Dear UFC | Is Amanda Nunes being punished with co-main slot?

Amanda Nunes celebrates after defeating Miesha Tate during their women's bantamweight championship mixed martial arts bout at UFC 200, Saturday, July 9, 2016, in Las Vegas. (AP Photo/John Locher)
(AP Photo/John Locher)

Will Demetrious Johnson be recognized as the greatest UFC champ ever if he breaks the record?

Demetrious Johnson has, for the better part of the past four years, built a strong case for his place on the Mount Rushmore of professional mixed martial arts. He’s firmly in the discussion as being one of the greatest fighters of all time, arguably surpassing Anderson Silva, Jon Jones, Georges St-Pierre and Fedor Emelianenko.

With both Jones and Silva testing positive in the past, St-Pierre absent from the cage for four years, and Emelianenko losing on numerous occasions since moving his career to North America, Johnson’s impeccable run as flyweight champion has only glistened more and more.

And yet despite all Johnson’s accomplishments, UFC president Dana White has allowed business differences to prevent him from calling “Mighty Mouse” the greatest fighter of all time — let alone the best pound-for-pound fighter on the planet in 2017.

That may change come Saturday night, or perhaps in the final week leading up to the event. Selling Johnson as a noteworthy champion has always been a struggle, but he’s embarking upon a historic victory against Ray Borg. A win Saturday nets him 11 straight title defenses, officially leaving Silva’s previously untouchable record in the dust.

Is Amanda Nunes not in the main event as punishment for UFC 213?

The UFC has historically had a strict guideline to how it schedules any particular event: The championship fight always headlines the show. In the event that one night features two title fights, the heavier of the two champions goes on last. That hasn’t always been the case (re: UFC 189, UFC 194, UFC 205). But those rare nights featured Conor McGregor in the headlining slot, justifying the change.

UFC 215 does not feature a McGregor-type headliner, but it does feature a change in the company’s usual approach. Demetrious Johnson, champion at 125 pounds, is headlining over Amanda Nunes, champion at 135 pounds.

If you ask Nunes, she’s being placed in the co-main slot as a punishment for withdrawing from UFC 213 last-minute in July. White did admit to never wanting to have Nunes headline a show again after the fiasco, saying that she wasn’t a reliable person to have in the main event after she pulled out of her scheduled contest the morning of with a sinus infection.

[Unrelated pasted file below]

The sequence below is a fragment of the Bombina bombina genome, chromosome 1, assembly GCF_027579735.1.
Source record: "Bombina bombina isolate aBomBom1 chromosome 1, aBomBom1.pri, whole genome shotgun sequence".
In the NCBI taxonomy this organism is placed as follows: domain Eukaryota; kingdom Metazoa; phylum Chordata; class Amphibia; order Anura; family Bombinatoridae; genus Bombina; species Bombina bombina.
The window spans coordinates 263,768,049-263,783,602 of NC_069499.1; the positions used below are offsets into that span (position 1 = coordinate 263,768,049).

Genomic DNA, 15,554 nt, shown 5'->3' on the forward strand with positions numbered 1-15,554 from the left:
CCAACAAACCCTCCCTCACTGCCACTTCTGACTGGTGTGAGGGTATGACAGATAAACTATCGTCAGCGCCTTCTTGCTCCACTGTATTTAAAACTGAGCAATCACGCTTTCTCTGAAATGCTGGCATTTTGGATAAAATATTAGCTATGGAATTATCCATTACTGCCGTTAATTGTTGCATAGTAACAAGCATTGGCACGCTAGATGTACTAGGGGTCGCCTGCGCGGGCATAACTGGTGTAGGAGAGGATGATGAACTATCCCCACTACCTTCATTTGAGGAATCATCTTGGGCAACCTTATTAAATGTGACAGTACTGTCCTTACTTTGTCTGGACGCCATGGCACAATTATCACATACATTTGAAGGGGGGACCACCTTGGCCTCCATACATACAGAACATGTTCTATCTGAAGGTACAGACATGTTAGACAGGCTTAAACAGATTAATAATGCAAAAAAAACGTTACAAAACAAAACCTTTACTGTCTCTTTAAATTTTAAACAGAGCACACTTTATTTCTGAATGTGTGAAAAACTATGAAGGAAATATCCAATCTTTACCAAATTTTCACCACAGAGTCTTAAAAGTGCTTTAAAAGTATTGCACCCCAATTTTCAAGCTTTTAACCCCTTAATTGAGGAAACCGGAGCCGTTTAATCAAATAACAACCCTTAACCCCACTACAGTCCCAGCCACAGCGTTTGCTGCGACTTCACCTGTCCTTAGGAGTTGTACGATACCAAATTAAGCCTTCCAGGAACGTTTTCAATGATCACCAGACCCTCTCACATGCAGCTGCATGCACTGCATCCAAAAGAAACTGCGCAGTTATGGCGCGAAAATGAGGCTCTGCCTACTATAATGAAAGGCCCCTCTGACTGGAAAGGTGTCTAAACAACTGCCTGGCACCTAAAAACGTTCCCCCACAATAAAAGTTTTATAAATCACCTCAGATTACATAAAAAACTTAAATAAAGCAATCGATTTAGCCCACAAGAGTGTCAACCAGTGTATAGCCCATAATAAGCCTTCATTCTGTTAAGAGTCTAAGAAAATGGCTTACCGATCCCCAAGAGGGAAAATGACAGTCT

Then again, there’s also the chance that the UFC wanted to end its night with a potential record-setting title defense.

Will Tyson Pedro be considered the next big thing at 205 if he beats Ilir Latifi?

Tyson Pedro is just two fights into his UFC career, undefeated after facing a pair of up-and-coming members of the light heavyweight roster. He faces Ilir Latifi on Saturday night’s main card, making both his pay-per-view debut as well as his first crack at somebody in the top 10.

A win extends his unbeaten record to 7-0, but more importantly, gives him a sliver of credibility as a true player at light heavyweight. The division is in dire need of talent now that the likes of Anthony Johnson (retirement) and Jon Jones (potential failed drug test) may be gone for the foreseeable future. Pedro, while not as proven as one would like, may fill that void sooner rather than later.

It’d be a similar journey taken by No. 3-ranked contender Volkan Oezdemir, who only made his UFC debut in February. After three straight victories, the previously unknown fighter is now on the cusp of receiving a title shot. That’s both because A) he’s knocked out some big players in the division and B) the light heavyweight class harbors undoubtedly the most shallow roster in all of mixed martial arts.

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